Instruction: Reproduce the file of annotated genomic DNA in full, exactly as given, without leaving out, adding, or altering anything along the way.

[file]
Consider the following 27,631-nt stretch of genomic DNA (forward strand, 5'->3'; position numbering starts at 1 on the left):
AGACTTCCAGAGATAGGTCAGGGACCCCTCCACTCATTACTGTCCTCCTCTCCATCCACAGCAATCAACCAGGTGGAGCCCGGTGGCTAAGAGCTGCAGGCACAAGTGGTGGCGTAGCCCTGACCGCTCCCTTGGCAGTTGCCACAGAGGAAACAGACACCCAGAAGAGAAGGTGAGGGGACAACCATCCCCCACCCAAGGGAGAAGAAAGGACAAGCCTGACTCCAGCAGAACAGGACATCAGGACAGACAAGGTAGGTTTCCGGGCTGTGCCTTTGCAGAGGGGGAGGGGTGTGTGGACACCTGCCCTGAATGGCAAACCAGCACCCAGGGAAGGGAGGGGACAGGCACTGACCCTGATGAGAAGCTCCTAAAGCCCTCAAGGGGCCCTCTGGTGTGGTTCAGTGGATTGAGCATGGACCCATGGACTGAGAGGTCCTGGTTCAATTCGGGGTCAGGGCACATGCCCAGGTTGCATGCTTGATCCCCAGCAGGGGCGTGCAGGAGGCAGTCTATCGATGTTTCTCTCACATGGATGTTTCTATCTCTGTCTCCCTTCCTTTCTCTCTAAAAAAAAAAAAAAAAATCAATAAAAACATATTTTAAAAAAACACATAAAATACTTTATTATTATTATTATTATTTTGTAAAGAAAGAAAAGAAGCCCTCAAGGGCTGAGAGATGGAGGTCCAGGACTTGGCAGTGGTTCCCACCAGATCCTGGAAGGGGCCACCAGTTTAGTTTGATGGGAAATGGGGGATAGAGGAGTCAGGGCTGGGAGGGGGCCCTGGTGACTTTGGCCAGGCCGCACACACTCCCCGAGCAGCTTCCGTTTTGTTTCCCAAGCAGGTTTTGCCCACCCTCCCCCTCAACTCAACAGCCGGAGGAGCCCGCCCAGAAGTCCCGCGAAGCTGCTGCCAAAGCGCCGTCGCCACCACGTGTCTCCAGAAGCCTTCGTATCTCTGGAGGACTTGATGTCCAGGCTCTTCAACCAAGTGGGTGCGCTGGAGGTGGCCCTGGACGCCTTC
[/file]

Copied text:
Consider the following 27,631-nt stretch of genomic DNA (forward strand, 5'->3'; position numbering starts at 1 on the left):
AGACTTCCAGAGATAGGTCAGGGACCCCTCCACTCATTACTGTCCTCCTCTCCATCCACAGCAATCAACCAGGTGGAGCCCGGTGGCTAAGAGCTGCAGGCACAAGTGGTGGCGTAGCCCTGACCGCTCCCTTGGCAGTTGCCACAGAGGAAACAGACACCCAGAAGAGAAGGTGAGGGGACAACCATCCCCCACCCAAGGGAGAAGAAAGGACAAGCCTGACTCCAGCAGAACAGGACATCAGGACAGACAAGGTAGGTTTCCGGGCTGTGCCTTTGCAGAGGGGGAGGGGTGTGTGGACACCTGCCCTGAATGGCAAACCAGCACCCAGGGAAGGGAGGGGACAGGCACTGACCCTGATGAGAAGCTCCTAAAGCCCTCAAGGGGCCCTCTGGTGTGGTTCAGTGGATTGAGCATGGACCCATGGACTGAGAGGTCCTGGTTCAATTCGGGGTCAGGGCACATGCCCAGGTTGCATGCTTGATCCCCAGCAGGGGCGTGCAGGAGGCAGTCTATCGATGTTTCTCTCACATGGATGTTTCTATCTCTGTCTCCCTTCCTTTCTCTCTAAAAAAAAAAAAAAAAATCAATAAAAACATATTTTAAAAAAACACATAAAATACTTTATTATTATTATTATTATTTTGTAAAGAAAGAAAAGAAGCCCTCAAGGGCTGAGAGATGGAGGTCCAGGACTTGGCAGTGGTTCCCACCAGATCCTGGAAGGGGCCACCAGTTTAGTTTGATGGGAAATGGGGGATAGAGGAGTCAGGGCTGGGAGGGGGCCCTGGTGACTTTGGCCAGGCCGCACACACTCCCCGAGCAGCTTCCGTTTTGTTTCCCAAGCAGGTTTTGCCCACCCTCCCCCTCAACTCAACAGCCGGAGGAGCCCGCCCAGAAGTCCCGCGAAGCTGCTGCCAAAGCGCCGTCGCCACCACGTGTCTCCAGAAGCCTTCGTATCTCTGGAGGACTTGATGTCCAGGCTCTTCAACCAAGTGGGTGCGCTGGAGGTGGCCCTGGACGCCTTC